Revolutionizing diabetes treatment: progress on micro pancreas

Science and Health

A new development in diabetes technology could change the lives of millions of people with insulin-dependent diabetes.

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On Tuesday, the Israeli company, Betalin Therapeutics, announced progress in creating a “micro pancreas.” The experimental therapy, which is still in the preclinical trial stage, could ultimately free insulin-dependent diabetes patients from their constant dependency on injected insulin.

“This can become a cornerstone for solving the burden for people with Type 1 diabetes,” said Prof. Peter Schwarz, a member of Betalin’s advisory board and president-elect of the International Diabetes Federation, in a video for the company. “We have an enormous chance to have an impact on the quality of life, on societal aspects, economic aspects, and medical aspects for those patients.”

Worldwide, roughly 8.5 million people suffer from Type 1 diabetes, formerly known as juvenile diabetes. Type 1 can strike children and adults alike and involves an autoimmune response in which the patient’s own immune system destroys the pancreas’ ability to produce insulin.

The difference between Type 1 and Type 2 diabetes

Type 1 diabetes is distinct from the much more common Type 2 version, which affects over half a billion people worldwide.

The cleaned scaffold is kept in a tube. Eventually, beta cells will be implanted into the scaffold and inserted subcutaneously, serving as a micro pancreas to manage insulin production (credit: HANNAH LEVIN/THE MEDIA LINE)

Type 2 is a metabolic disorder in which the patient’s body cannot effectively use the insulin it produces. In Type 1 versions of the disease, the body produces little or no insulin.

Patients with Type 2 diabetes can become insulin-dependent over time if their pancreas is no longer able to produce enough insulin. This can occur due to the progressive nature of the disease where cells in the pancreas become exhausted or destroyed due to long-term high blood sugar levels. When oral medications, diet, and exercise are insufficient to maintain blood sugar levels, insulin therapy becomes necessary. This state of insulin dependence is also referred to as “insulin-requiring” Type 2 diabetes.

The use of insulin pumps

In wealthy countries, one of the most common therapies for insulin-dependent diabetes is an insulin pump. This pump continuously injects insulin through a device placed under the patient’s skin.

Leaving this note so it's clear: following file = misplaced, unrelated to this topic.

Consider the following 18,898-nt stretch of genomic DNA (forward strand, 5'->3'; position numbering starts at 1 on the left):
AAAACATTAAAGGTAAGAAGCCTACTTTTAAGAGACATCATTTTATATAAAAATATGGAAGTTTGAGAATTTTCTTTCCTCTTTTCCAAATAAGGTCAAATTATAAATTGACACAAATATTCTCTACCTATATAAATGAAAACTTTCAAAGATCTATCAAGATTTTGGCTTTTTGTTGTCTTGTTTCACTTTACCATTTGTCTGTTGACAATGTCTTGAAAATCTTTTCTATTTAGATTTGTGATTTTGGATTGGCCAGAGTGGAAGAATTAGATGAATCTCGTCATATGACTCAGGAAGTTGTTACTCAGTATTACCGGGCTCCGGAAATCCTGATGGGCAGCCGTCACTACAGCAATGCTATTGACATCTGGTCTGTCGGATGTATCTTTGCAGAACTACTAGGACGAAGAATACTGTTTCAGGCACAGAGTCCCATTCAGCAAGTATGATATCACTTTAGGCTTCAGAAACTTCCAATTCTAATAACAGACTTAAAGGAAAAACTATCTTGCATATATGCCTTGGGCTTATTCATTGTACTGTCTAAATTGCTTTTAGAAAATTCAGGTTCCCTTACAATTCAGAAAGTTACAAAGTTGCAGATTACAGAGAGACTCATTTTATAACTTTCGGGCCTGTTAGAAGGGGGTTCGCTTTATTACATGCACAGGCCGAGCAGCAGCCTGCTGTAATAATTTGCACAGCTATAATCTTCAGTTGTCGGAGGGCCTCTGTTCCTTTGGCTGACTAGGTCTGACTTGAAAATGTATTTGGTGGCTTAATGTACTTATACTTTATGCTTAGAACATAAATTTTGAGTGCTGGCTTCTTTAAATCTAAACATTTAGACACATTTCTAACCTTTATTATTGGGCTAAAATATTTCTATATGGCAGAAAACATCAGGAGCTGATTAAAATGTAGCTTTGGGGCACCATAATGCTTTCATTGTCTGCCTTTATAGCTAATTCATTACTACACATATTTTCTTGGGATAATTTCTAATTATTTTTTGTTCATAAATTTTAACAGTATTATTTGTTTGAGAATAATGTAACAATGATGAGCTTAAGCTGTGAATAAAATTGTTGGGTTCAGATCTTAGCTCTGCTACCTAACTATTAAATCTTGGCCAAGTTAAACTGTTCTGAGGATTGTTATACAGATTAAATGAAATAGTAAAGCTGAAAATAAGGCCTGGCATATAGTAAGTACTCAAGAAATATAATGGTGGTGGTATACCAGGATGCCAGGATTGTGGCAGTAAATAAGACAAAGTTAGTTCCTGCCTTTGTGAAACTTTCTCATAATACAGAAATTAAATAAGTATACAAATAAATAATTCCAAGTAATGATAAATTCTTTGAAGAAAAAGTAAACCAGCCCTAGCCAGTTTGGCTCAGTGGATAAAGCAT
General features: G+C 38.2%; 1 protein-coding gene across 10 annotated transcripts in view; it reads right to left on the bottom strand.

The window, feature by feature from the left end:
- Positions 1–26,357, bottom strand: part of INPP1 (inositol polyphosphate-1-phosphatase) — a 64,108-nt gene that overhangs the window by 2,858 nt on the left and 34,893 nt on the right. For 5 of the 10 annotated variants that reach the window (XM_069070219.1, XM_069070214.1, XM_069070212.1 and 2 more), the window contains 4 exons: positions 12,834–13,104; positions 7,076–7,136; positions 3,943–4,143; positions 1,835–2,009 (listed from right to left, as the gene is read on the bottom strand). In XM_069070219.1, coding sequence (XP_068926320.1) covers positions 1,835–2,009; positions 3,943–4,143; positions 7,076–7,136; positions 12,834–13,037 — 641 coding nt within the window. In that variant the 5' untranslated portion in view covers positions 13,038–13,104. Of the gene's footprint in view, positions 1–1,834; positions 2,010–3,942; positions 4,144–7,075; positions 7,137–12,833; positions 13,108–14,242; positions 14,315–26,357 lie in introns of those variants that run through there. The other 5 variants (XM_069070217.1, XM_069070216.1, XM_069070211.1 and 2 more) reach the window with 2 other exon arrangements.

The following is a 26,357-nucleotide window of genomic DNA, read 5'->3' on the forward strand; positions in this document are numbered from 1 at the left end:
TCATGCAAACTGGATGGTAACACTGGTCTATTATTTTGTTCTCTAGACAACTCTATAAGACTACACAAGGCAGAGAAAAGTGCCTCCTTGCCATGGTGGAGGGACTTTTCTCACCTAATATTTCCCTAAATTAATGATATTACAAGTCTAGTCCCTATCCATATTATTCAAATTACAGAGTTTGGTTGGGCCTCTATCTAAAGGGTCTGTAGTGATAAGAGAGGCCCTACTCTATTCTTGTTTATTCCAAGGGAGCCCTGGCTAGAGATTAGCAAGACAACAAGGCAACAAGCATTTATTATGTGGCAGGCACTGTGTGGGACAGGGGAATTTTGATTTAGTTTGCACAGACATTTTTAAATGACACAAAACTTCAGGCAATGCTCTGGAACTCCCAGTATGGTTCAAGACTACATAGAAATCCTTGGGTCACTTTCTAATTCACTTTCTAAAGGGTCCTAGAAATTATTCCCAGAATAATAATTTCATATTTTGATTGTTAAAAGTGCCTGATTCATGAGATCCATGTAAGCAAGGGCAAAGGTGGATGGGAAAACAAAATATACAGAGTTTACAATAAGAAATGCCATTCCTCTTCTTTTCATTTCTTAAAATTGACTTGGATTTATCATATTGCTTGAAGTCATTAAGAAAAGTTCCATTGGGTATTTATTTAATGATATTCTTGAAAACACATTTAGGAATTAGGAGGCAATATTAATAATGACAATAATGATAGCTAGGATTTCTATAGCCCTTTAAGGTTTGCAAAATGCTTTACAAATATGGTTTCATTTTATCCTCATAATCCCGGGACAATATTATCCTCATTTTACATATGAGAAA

Most pump users test their blood multiple times daily to monitor their glucose levels, count carbohydrates, and consistently instruct the pump on how much insulin to deliver.

Because insulin pumps are expensive, they are not widely used in middle-income and poorer countries.

Even with a pump, however, the daily life of a person with insulin-dependent diabetes is complex.

“The main problem is the decreased quality of life. It [diabetes] manages their lives,” Betalin Chief Technology Officer and co-CEO Dr. Racheli Ofir told The Media Line.

One alternative to the insulin pump is an islet cell transplant. In this procedure, surgeons implant pancreatic cells from cadavers into patients. However, this treatment’s viability is limited due to a lack of donors and the varied quality of donated cells.

Researchers have also used stem cells to replace lost or damaged beta cells, but their small size and their difficulty in engraftment in the patient’s body are challenging.

“Even if you inject the perfect cells,” Ofir said, “the rates of success are not high,” because “cells are friendly creatures. They need to have an environment, they must have other cells next to them, and they need to adhere to something.”

To address this, Betalin has developed a scaffold made of animal tissue that holds implanted beta cells in place and provides an environment that facilitates cell growth.

To build the scaffold, researchers take lung tissue from pigs. They mold the tissue, cut it, and then clean it, using a process of decellularization. This helps remove cell remnants from the tissue while retaining the functionality and integrity of the extracellular matrix.

This matrix is “the network, the home, for every cell,” Betalin lab manager Noam Mizrahi told The Media Line. “We have to ensure that we are not destroying and modifying it,” because the matrix is “the network we want to keep.” It will “let us seed the cells we need for the creation of a micro pancreas.”

Betalin has achieved successful preclinical results both in vitro and on animals such as mice and pigs, using islet cells. The next step is to achieve similar results with stem cells, which requires collaboration with other companies.

“We’re the house. If you take our home and then use somebody else’s stem cells or islets, together you create the micro pancreas,” Betalin CEO Dr. Moti Friedman explained.

As it continues to research and develop, the small Israeli startup is hopeful it will one day be able to offer a new diabetes therapy.

“It’s visionary, but it’s doable, and we are getting closer and closer to treating millions of diabetic patients. This is the goal, and we can see it coming,” said Ofir.

Hannah Levin is a student at Northwestern University and an intern in The Media Line’s Press and Policy Student Program.